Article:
The Society acknowledges that the obligation on practitioners to accrue CPD points will continue through the requirements in the Legal Profession Act 2006 and the Legal Profession Regulations 2007. However, for many years, the Society has been aware that many practitioners have met their statutory obligation through attending CPD programs not run by the Society and this has impacted on the viability of the Society’s CPD’s program.
Given the staffing reductions at the Society, it will now only be able to hold the Opening of the Legal Year events in both Alice Springs and Darwin. The continuance of these two events is a reflection of the Council’s recognition of the importance of these events to the legal profession generally. Regrettably, Law Week will no longer be held.
PRO BONO CLEARING HOUSE
The Society will cease to operate the Pro Bono Clearing House service.
Balance will no longer be published although the Society but we will continue publishing The Practitioner every fortnight. The move away last year from publishing Balance as a hard-copy publication to an online publication, is another example of the changes the Society has made over the years to seek to reduce the its operating costs.
The Council acknowledges that at the time Balance was first published it was the most effective communication tool available to the Society and was an important conduit to the profession. However, given it is a quarterly publication (and with the continued publication of The Practitioner) this is no longer the case. To commemorate the cessation of Balance, one special final edition will be published over coming months.
The Society currently has 12 voluntary committees in addition to Council with a number of these being of an executive or regulatory nature and the balance being non-regulatory in nature and based upon specific interest sections of the legal profession. All of the committees play an important role in the functioning of the Society and are a reflection of the Society’s long-standing volunteer history.
The Society’s budgetary constraints have meant that there will be changes to how the non-regulatory committee’s functions are supported by the Society. In particular, the staff of the Society will no longer be in a position to provide the current full suite of services in support of these committees which means that these committees will move to a self-sufficient voluntary structure model with no Society resource attending meetings or to assist with formulating agendas or taking minutes. The Council hopes that the keen volunteering spirit of the profession, and its members, means that these committees will continue to undertake important work in policy formulation, consistent with the history of the Society.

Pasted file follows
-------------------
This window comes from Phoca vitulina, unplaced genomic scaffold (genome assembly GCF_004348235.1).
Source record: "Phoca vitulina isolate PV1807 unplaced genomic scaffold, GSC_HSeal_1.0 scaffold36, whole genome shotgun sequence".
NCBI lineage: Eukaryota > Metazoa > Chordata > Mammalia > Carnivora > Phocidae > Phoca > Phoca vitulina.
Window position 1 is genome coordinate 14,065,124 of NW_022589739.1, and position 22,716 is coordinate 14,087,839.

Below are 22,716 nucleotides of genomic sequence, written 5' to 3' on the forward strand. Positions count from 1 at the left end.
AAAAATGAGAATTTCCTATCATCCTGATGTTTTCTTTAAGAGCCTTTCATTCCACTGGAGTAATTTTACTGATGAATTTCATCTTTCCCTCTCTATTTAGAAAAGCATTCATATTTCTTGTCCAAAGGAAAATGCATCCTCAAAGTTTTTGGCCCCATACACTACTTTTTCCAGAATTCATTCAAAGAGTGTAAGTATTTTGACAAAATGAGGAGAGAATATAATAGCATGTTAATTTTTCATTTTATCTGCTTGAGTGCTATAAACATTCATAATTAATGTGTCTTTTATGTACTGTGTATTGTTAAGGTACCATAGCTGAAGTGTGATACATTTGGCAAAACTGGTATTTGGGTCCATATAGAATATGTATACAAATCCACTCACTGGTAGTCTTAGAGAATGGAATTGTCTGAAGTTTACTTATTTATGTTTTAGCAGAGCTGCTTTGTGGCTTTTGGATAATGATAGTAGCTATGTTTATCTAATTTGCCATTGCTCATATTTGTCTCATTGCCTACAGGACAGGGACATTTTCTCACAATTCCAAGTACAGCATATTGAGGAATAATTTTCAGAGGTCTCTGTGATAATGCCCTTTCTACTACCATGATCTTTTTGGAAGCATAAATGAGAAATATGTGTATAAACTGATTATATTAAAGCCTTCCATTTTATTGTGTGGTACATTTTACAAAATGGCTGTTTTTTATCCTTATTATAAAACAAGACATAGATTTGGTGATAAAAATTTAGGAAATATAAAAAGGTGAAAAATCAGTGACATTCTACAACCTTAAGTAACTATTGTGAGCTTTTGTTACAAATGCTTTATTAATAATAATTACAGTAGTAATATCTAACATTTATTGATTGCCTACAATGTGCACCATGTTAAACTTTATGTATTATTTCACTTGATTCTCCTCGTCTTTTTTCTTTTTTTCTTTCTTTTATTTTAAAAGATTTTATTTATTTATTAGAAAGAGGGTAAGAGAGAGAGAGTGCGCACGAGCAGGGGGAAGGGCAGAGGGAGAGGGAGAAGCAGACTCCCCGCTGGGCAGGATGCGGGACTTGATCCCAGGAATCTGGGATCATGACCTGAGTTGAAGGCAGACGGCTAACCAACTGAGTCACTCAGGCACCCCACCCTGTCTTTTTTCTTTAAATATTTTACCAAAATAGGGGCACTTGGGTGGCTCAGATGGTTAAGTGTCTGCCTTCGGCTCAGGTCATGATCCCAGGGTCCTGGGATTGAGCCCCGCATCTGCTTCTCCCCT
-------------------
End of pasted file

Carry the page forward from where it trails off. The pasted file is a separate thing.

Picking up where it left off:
These committees will still be able to access certain administrative functions such as utilising the Society’s meeting room and associated facilities, requesting assistance to send out calendar invitations and to electronically upload meeting papers/documents to the Society’s file sharing service. The final detail as to how this will work in practice is still being finalised and information will be provided and shared with the Society’s committees.
The Society is currently advertising for a permanent part-time Senior Policy Lawyer who will be available to assist these committees on a needs basis but who will not have a formal role in any of the committees. This is to ensure that Northern Territory legal policy issues can continue to be advocated across all specific interest areas as and where required. The committees affected by these changes are:
- Legal Education Committee;
- Family Law Committee;
- Commercial Law Committee;
- Social Justice Committee; and
- Legal Practice Committee.
The Council of the Society is acutely aware of the impact of these changes on the long standing operations and services of the Society and has not made these changes without good reason and much deliberation. At the end of the day, given the financial considerations, the Council was left with little alternative.